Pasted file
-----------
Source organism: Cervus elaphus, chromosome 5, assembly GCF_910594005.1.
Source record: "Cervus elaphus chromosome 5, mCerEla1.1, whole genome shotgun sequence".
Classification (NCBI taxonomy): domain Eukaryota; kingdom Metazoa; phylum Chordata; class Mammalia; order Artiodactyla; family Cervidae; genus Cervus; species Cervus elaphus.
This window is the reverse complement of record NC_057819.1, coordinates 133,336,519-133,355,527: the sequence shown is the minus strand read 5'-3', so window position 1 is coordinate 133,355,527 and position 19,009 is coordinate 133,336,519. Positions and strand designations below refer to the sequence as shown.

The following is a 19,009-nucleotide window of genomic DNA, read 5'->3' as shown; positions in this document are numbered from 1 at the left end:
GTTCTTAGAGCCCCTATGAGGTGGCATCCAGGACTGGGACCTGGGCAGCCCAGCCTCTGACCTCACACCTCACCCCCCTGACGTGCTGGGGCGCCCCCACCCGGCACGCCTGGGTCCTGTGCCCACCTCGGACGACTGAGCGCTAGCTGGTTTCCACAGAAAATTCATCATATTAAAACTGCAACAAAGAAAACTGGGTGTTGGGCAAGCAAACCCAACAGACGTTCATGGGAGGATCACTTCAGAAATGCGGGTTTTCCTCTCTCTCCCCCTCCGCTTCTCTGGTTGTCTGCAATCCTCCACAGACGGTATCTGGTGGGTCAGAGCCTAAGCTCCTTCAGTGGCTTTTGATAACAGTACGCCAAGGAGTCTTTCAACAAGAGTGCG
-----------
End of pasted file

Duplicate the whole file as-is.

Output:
Source organism: Cervus elaphus, chromosome 5, assembly GCF_910594005.1.
Source record: "Cervus elaphus chromosome 5, mCerEla1.1, whole genome shotgun sequence".
Classification (NCBI taxonomy): domain Eukaryota; kingdom Metazoa; phylum Chordata; class Mammalia; order Artiodactyla; family Cervidae; genus Cervus; species Cervus elaphus.
This window is the reverse complement of record NC_057819.1, coordinates 133,336,519-133,355,527: the sequence shown is the minus strand read 5'-3', so window position 1 is coordinate 133,355,527 and position 19,009 is coordinate 133,336,519. Positions and strand designations below refer to the sequence as shown.

The following is a 19,009-nucleotide window of genomic DNA, read 5'->3' as shown; positions in this document are numbered from 1 at the left end:
GTTCTTAGAGCCCCTATGAGGTGGCATCCAGGACTGGGACCTGGGCAGCCCAGCCTCTGACCTCACACCTCACCCCCCTGACGTGCTGGGGCGCCCCCACCCGGCACGCCTGGGTCCTGTGCCCACCTCGGACGACTGAGCGCTAGCTGGTTTCCACAGAAAATTCATCATATTAAAACTGCAACAAAGAAAACTGGGTGTTGGGCAAGCAAACCCAACAGACGTTCATGGGAGGATCACTTCAGAAATGCGGGTTTTCCTCTCTCTCCCCCTCCGCTTCTCTGGTTGTCTGCAATCCTCCACAGACGGTATCTGGTGGGTCAGAGCCTAAGCTCCTTCAGTGGCTTTTGATAACAGTACGCCAAGGAGTCTTTCAACAAGAGTGCG